During the cable portion of the TV Critics Association tour in Los Angeles last week, TV shows of all kinds – big budget shows with superstars, documentary series on social issues, visually stunning dramas and more – were given a first look by critics. While many people spend hours watching HBO’s grand dramas or sports on ESPN, the big takeaway is that there is now a variety of network programming for everyone, regardless of age, special interests or background. In 2015 alone, networks large and small invested over $35 billion in programming to meet the varied interests of consumers everywhere.
At the TCA tour, we talked with a few executives from two niche, independent networks to learn more about how they build a network, how they attract audiences and what they are looking forward to in the next few years amid the rapidly changing TV business.
Building Strong Brands and Audiences
With so much on TV to watch, it is paramount that networks differentiate themselves and provide a clear vision of how their programming would appeal to audiences.
Pop started building their network two years ago, taking over the former TV Guide Network when it transformed operations. The network trademarked the term “modern grownup” to describe their target audience as they built a new brand entirely from scratch. Research showed that people were staying younger longer, spending more time and money on entertainment, and embracing pop culture – and thus, the modern grownup was born.
“Every cable business is trying to follow the AMC playbook with high-end drama. We thought, what if we did comedy, because on cable there isn’t a lot of scripted comedy. We really found that as a way to differentiate ourselves,” said Brad Schwartz, President of Pop. The network bet on a co-production (with Canadian broadcaster CTV) of a show called Schitt’s Creek with familiar faces like Eugene Levy and Catherine O’Hara to test their plan. Going into the show’s third season, it is Pop’s biggest shot in 10 years.
While not a new network, Ovation looks to those who are passionate about the arts in all its forms. Ovation is an independent network that premiered in 1996 and relaunched in 2007 with a national audience, and the only network devoted entirely to the arts. Programming on the network includes movies and series about everything from dance to fashion to music and more.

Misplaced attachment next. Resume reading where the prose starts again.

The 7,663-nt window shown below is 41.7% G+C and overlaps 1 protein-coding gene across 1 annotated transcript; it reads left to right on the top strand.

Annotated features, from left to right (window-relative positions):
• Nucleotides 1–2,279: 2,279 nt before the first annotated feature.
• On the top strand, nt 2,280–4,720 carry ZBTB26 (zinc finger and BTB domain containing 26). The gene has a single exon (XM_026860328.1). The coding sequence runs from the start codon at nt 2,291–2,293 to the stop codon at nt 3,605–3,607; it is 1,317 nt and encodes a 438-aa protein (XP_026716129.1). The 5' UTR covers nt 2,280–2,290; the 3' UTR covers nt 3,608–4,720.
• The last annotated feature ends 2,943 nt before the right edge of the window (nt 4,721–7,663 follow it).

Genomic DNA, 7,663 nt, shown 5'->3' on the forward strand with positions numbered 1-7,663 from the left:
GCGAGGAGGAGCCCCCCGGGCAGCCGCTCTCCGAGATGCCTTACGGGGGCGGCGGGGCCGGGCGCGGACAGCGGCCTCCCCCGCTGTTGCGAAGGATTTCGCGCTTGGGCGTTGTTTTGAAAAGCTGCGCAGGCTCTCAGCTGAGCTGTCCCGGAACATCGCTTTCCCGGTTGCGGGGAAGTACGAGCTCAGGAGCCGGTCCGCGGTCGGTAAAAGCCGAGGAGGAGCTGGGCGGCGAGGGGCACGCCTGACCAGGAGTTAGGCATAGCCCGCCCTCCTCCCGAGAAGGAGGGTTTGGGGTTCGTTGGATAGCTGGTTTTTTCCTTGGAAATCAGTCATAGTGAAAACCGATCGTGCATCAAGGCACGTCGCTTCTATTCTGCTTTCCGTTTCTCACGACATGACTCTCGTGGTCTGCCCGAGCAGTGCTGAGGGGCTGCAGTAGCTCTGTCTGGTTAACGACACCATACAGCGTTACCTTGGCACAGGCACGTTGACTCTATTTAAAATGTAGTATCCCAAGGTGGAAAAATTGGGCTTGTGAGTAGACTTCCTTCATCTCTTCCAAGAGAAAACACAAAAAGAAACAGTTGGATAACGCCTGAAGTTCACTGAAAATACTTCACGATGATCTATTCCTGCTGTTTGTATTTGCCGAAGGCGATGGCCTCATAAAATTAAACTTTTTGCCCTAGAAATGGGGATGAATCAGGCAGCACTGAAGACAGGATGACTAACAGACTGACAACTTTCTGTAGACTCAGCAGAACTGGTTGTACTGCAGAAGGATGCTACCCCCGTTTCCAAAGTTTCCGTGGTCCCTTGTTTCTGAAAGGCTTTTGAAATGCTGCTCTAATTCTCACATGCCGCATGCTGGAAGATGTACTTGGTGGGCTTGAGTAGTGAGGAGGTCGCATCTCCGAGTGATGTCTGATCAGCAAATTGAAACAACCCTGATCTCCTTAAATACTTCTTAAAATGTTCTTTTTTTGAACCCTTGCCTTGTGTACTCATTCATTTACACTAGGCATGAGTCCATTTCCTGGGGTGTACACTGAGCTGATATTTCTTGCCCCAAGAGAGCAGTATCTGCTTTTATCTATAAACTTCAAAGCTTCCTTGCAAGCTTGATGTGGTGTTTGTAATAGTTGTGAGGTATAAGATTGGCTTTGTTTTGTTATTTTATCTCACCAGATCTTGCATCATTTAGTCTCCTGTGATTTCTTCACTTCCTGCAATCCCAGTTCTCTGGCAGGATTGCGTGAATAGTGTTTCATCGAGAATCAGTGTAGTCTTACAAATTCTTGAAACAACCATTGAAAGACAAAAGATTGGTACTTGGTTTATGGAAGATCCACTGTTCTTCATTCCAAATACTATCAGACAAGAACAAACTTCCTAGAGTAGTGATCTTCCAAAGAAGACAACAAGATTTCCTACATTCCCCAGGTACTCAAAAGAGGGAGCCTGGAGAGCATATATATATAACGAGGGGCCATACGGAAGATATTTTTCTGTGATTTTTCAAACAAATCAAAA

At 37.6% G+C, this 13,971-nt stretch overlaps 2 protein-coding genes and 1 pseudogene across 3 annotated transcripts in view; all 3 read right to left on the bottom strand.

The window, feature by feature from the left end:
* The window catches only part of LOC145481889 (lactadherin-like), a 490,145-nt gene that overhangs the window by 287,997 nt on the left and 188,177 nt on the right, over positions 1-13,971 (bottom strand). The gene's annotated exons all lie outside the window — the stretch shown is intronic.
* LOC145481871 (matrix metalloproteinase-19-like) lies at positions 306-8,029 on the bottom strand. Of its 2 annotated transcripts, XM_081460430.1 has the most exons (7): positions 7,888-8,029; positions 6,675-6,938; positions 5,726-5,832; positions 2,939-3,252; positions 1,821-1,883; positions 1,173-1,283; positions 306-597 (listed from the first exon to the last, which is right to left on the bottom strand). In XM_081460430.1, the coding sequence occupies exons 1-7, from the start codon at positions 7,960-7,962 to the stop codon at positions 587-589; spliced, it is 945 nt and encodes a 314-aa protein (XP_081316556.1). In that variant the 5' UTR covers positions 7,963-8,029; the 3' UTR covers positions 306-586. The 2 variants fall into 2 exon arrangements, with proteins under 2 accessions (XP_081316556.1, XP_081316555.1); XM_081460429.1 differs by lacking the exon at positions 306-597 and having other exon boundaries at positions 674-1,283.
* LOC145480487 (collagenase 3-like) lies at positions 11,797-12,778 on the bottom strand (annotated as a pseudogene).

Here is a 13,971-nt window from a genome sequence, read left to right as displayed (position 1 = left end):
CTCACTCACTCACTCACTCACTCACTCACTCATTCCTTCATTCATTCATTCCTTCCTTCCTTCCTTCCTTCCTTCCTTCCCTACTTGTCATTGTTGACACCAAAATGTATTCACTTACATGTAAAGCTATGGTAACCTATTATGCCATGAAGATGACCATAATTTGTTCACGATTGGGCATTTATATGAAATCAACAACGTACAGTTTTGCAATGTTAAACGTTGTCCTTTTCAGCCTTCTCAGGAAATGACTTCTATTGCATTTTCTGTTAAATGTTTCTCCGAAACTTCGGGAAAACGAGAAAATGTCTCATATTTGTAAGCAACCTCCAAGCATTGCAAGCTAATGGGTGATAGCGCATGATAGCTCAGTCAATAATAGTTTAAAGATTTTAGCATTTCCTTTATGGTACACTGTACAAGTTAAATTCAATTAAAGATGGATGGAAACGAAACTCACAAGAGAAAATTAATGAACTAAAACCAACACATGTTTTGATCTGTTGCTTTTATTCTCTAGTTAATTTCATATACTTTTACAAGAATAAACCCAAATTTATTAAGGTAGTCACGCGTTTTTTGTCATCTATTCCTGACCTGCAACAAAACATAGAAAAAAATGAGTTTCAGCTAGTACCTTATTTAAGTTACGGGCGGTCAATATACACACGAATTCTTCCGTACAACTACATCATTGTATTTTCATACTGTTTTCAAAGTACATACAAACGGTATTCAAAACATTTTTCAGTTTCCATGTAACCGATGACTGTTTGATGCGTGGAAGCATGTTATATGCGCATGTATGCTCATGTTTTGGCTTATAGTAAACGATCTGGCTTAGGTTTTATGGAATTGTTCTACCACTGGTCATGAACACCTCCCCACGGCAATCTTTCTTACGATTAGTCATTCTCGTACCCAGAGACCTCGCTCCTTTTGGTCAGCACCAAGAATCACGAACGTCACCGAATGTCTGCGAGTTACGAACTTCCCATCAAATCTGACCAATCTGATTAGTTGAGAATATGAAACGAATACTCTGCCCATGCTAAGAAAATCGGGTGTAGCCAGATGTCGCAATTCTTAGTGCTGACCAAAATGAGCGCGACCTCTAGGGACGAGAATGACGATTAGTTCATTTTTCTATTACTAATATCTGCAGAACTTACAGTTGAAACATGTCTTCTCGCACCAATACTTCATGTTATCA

“Everyone in some way, some shape or form is attached to the arts. Someone is doing something artistic. That gives us the latitude to and luxury to tap into a lot of different arenas since art is everything,” said John Malkin, executive vice president of content distribution at Ovation.
For new programming, Ovation has recently found emerging artists on YouTube for the creation of a new series. The network has also looked at productions from Europe, where Ovation’s upcoming show, Versailles, hails – a show even filmed on-site at the palace.
Thriving in a Changing TV Business
“TV is moving at the speed of light exponentially. So it is not just about sticking it on the tube and walking away,” said Malkin.
It is no surprise that consumers’ changing TV viewing habits are altering how networks engage with viewers. Networks today offer a variety of ways to view their programming. And distributors still play an important role in connecting viewers with content consumers cannot find anywhere else.
“When we license (a show) we are looking for the ability to stream, catchup, to put it on VOD. Not only for us but for all our affiliates. It is an important way to view our shows,” said Scott Woodward, executive vice president of programming and production at Ovation. And in the fall Ovation will unveil their first app for viewing programming that includes TV Everywhere authentication.
“As an emerging network we believe our future is in the hands of the distributors so we want our relationship with the viewers to be through there. If you want to binge, we want you to binge through the distributors. We put all of our content up through on demand,” said Schwartz.
While being a newer network can have some challenges, Pop is viewing its “new kid on the block” position somewhat differently. The network does not have to adapt an existing brand and content to an evolving marketplace, but instead can build the network and grow with it. Schwartz added, “We get to grow with Netflix, and along with Comcast X1 platform, and along with apps and everything else that is building.”
In the next few years, Ovation will continue to look for more scripted content, but always with a deep hook in the arts. “Versailles is a step forward. We are looking for more content to produce,” Woodward shared.
“It’s such a competitive time and only the strongest will survive. How do we get bigger faster? You cannot grow a cable business like you used to. We can’t wait 15 years. How do we get bigger faster – that’s the big challenge. I want to be one of the biggest networks on television. That is our goal,” said Schwartz.
Photo header left to right of Pop President Brad Schwartz, Wolf Creek Executive Producer Greg McLean, and Wolf Creek cast members Lucy Fry and John Jarratt.
Article by Joy Sims
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